I don’t know how many adoptees have found once they receive their Original Birth Certificate (OBC) that their mother didn’t name them. I know there are many of us out there, hoping against hope our OBC will show we were named. Instead, for many of us we are Baby Girl and our mother’s surname, Baby Boy, Unnamed Infant, whatever choice of words the officials decided to use at the time. Each time I take part in (or read) conversations about that happening to yet another adoptee, I silently scream the following. Read the rest of this entry »
Everyone will be challenged by losses in their lifetime, some more than others. How we cope, adjust, is uniquely based on our personality, learned coping skills, lived experiences, and our support system. I’m ever thankful for the many adoptee communities that abound today, they are making a difference for many who were alone, who wondered if it was just them that felt that way, or couldn’t figure out why they reacted to things differently. Adoptees finding their communities is beautiful to behold. What is still lacking is an understanding from some (perhaps even many) in the other two sectors in adoption, as well as adoption professionals, even if it is better, it is not good enough, and in some ways deeply lacking. Read the rest of this entry »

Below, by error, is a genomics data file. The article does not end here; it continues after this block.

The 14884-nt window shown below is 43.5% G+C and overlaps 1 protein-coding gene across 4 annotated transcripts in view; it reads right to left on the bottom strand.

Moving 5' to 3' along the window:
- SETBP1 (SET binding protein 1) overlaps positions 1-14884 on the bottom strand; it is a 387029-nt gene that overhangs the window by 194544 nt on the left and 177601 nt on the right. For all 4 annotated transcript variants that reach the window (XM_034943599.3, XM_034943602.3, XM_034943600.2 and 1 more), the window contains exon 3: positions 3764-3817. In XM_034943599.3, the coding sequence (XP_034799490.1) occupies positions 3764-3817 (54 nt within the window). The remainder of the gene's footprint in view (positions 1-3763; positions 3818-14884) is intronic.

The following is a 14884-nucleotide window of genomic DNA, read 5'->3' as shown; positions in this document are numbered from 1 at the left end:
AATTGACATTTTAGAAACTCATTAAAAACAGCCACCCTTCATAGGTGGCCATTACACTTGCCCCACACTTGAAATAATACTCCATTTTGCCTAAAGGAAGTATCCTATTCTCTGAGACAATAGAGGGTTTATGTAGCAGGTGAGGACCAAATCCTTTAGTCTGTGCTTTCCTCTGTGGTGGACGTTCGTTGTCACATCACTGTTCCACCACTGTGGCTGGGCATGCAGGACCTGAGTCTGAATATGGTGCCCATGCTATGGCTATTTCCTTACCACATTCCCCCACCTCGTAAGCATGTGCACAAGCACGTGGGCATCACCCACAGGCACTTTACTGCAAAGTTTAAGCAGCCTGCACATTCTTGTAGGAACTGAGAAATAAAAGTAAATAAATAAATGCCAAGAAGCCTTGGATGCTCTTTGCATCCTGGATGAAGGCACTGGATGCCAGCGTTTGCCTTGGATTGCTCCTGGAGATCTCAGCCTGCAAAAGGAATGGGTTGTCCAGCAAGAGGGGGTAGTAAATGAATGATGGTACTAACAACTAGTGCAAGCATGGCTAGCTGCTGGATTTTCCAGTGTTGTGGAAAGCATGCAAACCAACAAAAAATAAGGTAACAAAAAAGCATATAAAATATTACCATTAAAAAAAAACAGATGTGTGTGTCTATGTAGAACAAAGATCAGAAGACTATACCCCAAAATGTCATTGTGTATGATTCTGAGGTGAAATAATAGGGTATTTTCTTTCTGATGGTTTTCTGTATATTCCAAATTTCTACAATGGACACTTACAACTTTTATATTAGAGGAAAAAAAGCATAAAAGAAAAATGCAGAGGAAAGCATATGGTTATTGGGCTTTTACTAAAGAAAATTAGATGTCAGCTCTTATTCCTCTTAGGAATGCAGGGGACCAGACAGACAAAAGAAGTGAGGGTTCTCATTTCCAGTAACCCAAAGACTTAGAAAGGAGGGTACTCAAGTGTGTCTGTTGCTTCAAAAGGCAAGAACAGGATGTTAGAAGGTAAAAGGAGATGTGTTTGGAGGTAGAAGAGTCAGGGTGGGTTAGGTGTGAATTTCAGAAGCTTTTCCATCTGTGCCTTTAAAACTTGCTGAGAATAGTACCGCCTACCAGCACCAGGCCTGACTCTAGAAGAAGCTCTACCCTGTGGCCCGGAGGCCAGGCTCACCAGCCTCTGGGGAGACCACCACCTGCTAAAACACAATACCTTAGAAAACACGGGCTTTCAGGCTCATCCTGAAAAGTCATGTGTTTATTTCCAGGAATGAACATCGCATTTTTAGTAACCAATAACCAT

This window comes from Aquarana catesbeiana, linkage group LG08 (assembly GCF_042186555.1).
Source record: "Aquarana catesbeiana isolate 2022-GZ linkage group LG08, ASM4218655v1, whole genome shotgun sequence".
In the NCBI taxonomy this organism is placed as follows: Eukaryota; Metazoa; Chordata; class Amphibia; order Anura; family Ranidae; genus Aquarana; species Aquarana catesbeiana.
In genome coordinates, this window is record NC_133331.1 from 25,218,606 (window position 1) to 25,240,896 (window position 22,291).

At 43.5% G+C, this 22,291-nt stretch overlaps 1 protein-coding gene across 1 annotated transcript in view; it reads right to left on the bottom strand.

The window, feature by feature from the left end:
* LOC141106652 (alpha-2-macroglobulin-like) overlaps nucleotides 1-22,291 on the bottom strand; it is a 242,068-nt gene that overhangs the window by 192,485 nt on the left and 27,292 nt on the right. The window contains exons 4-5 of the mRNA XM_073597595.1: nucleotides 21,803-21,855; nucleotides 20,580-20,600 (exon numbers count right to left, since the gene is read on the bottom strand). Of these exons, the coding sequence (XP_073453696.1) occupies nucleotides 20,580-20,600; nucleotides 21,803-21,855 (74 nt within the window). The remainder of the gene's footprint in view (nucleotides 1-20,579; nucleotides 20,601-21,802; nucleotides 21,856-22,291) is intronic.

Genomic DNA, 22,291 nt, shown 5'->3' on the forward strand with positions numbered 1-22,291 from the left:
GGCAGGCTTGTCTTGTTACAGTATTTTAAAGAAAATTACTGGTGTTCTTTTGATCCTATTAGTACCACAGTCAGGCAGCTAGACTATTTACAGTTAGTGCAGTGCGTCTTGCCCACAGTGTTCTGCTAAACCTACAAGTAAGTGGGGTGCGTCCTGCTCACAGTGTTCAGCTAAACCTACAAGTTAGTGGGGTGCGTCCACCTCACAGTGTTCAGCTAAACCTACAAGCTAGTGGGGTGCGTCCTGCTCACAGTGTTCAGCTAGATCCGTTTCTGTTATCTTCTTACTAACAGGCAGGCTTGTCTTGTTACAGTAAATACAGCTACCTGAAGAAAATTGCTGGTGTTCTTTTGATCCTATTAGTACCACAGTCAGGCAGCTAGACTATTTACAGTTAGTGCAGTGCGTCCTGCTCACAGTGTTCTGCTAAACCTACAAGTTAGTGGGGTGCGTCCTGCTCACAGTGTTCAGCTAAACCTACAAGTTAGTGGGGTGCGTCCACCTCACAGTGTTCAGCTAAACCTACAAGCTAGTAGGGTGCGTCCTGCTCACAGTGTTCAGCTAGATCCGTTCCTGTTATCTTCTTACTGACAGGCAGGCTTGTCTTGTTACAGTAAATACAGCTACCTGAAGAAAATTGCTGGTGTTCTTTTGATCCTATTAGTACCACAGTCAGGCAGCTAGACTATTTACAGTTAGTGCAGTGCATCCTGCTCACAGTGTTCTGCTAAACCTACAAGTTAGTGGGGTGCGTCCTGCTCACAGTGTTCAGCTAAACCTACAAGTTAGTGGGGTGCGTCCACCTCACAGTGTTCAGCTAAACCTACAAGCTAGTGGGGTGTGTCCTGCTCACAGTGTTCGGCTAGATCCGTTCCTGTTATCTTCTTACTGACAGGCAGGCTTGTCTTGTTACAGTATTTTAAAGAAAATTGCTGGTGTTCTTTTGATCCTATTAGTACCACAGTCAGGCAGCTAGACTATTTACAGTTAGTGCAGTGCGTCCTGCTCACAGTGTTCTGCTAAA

I’m trying to explain the shifting feelings that happen over the course of a lifetime about being adopted. Would you share how your feelings shifted and became more complex with time (if they did)? I think it’s important for parents to understand how feelings and your emotions can change over time re your adoption, how maturity, understanding of the larger society impacts those feelings good or bad. I just want them to realize that feelings about being adopted, the impact it has on you is not something static, more that it is fluid and ever-changing. Read the rest of this entry »
I’ve struggled lately to put one cohesive theme into a post, anything more than a paragraph just isn’t working, I get off-track like I’ve done in this post, because, somehow, they are all inter-connected. And, I’ve come to the conclusion that even in my writing, I’m struggling with that old familiar feeling that waits in the shadow to pounce in a moment of weakness, or when you let your guard down for a minute, fear. Read the rest of this entry »
Mixed adoption conversations, whether it is another adoptee, a first mom or adoptive mom that bluntly asks, or hints at wanting to know if: a) you’re grateful, b) if you love your parents, c) if you’d choose to be adopted, d) who you consider to be your real parents. Now, most aren’t that blunt, but it seems like most want to know the answers to those questions. Almost as though, how you answer those questions / tell your story determines whether they will listen to what you have to say, or write you off, there is no middle of the road, it’s either/or, and it’s wrong. Read the rest of this entry »